Medical & Health Science

Anaemia in Pregnancy: A Survey of Pregnant Women Attending Antenatal Clinic

Anaemia in Pregnancy

A Case Study of Pregnant Women Attending Antenatal Clinic at University of Nigeria Teaching Hospital (UNTH) Enugu



The world health organisation (WHO) index for anaemia in pregnancy is when the haemoglobin level in the peripheral blood is Hg/dl or less. However, from practical experience in tropical obstetrics it is generally accepted that anaemia in pregnancy Exist when the Haemoglobin level is less than in logged or the packed cell volume less than 30%


Anaemia in pregnancy presents a world-wide problem but it is uncommon in developed world. the importance of anaemia in pregnancy in the tropics lies firstly in its greatly increased incidence, and secondly in the seventy of the anaemia with which the patients commonly present for treatment. Both combine to make this complication of pregnancy a major cause of maternal and fatal death in the tropics. A third important problem posed by anaemia in the tropics is polymorphism. In almost all causes, the anaemia is caused by multiple factors whole individual importance varies from area to area. This makes rational prophylaxis and treatment much more difficult. Complication of pregnancy in the for at belt of West Africa, between January and April 1955. it was directly responsible for more than 20% of all maternal deaths in patients under the car of the Department of obstetrics, university college Hospital, Ibadan. It also contributed to many other deaths from Antepartum haemorrhage, postpartum haemorrhage and puerperal sepsis. In Nigeria it is a frequent complication, its incidence is high and its severity is staggering. The clinical feathers of anaemia in pregnancy in Nigeria are different from those encountered in temperate countries not only because of the severity of symptoms but also because of the concomitant avitaminosis such as marked glossitis, Angular stomatitis and associated gross hepatomegaly. Agbola A. (1991)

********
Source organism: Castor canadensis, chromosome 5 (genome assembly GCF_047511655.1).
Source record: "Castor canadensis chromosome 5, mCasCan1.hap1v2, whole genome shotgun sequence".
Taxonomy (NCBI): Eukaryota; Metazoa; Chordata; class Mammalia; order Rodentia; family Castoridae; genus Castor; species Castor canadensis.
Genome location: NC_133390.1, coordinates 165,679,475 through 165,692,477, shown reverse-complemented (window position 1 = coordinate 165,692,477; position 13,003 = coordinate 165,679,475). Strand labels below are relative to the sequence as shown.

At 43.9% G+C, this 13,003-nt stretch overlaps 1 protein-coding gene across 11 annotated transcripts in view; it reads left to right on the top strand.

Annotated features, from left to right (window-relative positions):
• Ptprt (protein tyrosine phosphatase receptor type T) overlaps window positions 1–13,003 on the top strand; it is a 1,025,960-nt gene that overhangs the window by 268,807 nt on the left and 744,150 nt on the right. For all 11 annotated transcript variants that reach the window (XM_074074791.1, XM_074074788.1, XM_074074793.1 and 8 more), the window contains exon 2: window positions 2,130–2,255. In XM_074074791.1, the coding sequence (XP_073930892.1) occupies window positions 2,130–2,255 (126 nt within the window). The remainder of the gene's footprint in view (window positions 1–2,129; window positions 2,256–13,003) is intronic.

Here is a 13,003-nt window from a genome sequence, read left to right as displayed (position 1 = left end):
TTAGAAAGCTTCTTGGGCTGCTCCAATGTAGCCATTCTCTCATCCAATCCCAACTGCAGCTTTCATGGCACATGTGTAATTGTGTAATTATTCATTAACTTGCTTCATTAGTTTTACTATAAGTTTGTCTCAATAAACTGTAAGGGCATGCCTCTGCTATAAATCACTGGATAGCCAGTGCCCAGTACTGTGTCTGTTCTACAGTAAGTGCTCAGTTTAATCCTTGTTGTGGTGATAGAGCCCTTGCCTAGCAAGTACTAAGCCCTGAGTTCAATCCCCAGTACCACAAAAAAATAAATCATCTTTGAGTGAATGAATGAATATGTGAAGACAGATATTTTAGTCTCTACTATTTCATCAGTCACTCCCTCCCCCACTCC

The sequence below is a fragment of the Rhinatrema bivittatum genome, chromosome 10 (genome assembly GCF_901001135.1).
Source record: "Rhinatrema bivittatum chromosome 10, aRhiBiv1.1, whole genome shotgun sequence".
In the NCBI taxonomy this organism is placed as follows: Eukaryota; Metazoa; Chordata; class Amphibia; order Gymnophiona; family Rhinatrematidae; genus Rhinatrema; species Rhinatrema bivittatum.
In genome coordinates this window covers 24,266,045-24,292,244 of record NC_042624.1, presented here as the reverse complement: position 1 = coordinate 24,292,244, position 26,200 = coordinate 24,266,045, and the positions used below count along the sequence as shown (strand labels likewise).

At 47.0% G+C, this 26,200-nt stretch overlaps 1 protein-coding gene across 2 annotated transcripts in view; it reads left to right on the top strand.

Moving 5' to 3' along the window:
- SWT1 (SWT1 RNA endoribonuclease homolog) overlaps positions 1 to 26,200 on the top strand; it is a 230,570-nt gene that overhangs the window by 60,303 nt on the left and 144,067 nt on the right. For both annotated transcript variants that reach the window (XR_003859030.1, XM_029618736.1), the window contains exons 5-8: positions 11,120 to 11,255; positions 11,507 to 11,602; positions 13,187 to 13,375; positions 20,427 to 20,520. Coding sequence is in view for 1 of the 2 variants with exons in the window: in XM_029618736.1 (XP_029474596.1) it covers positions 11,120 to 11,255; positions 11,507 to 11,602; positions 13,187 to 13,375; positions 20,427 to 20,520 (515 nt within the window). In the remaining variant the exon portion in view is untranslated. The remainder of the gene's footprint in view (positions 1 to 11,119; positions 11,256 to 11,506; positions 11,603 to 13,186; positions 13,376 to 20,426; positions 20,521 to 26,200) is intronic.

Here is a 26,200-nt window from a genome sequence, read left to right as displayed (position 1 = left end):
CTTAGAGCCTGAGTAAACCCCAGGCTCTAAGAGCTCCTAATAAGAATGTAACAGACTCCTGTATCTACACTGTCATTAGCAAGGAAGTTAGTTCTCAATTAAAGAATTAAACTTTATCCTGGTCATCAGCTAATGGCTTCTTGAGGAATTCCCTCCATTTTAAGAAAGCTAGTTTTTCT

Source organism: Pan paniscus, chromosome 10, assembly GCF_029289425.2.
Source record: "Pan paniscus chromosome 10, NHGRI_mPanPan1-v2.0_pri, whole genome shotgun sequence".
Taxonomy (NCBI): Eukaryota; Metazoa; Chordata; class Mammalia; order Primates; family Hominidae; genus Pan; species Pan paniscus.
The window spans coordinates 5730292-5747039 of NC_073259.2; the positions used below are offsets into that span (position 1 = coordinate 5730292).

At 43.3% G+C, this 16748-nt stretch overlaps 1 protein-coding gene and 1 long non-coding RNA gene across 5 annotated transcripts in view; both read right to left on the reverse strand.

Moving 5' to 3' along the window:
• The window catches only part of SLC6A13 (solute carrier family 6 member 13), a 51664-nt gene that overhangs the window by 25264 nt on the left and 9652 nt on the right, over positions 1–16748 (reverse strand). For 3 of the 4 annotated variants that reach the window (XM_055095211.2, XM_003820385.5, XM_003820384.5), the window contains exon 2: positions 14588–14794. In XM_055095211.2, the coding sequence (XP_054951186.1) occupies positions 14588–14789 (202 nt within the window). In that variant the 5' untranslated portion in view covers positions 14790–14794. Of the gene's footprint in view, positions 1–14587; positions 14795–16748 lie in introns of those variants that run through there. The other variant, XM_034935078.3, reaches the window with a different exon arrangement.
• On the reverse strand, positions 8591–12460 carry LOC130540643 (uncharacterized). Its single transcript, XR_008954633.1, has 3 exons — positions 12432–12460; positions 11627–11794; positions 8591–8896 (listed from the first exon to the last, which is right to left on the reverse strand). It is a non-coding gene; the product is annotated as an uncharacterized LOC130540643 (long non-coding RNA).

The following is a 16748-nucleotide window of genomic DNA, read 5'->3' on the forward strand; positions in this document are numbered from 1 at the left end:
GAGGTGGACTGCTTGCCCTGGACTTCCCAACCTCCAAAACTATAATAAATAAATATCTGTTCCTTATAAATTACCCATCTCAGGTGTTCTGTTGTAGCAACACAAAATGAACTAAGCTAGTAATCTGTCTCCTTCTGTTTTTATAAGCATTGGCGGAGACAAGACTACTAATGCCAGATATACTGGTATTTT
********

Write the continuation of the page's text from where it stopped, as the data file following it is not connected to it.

Anaemia in pregnancy could be mild, moderate or severe based on the haemoglobin level in the peripheral blood as well as the clinical manifestations and the management would differ for each.


Mild Anaemia in pregnancy 9-Hg/dl Moderate Anaemia in pregnancy 7-9g/dl

Severe Anaemia in pregnancy 7g/dl


For haemoglobin and Red blood cell synthesis, iron, folate, vitamin Biz and Vitamin c, trace elements like cob-ate and copper, and proteins are required. Erythropoietin produced by the renal parenchyma stimulates the bone marrow to increase erythropoiesis which is one of the noticeable physiological changes in pregnancy. Barnes, F.C (1994). In the non-pregnant female, the total body is about 3.5-kg. 2/3 of this is Haemoglobin another ¼ is in the body stores and the remaining is in the tissue and plasma. Iron is stored in the liver and spleen as feminine and in bone marrows hemosiderin. Iron in the serum is bound to transfer in, a B1 – globulin and transfers is only 1/3 saturated with iron. A good diet provides about 10-15mg of iron per a day and only 10% of this is absorbed. Iron is mainly absorbed in the duodenum and to some extent in the upper jejunum. The absorption is influenced by dietary phosphates, phytates, ascorbic acid, sugars especially furtive, Hell in the stomach and gastric factors namely factors I, II and II, iron is lost in the bile, urine, fences, sweat and during menstruation. About 1-2mg of iron is lost daily.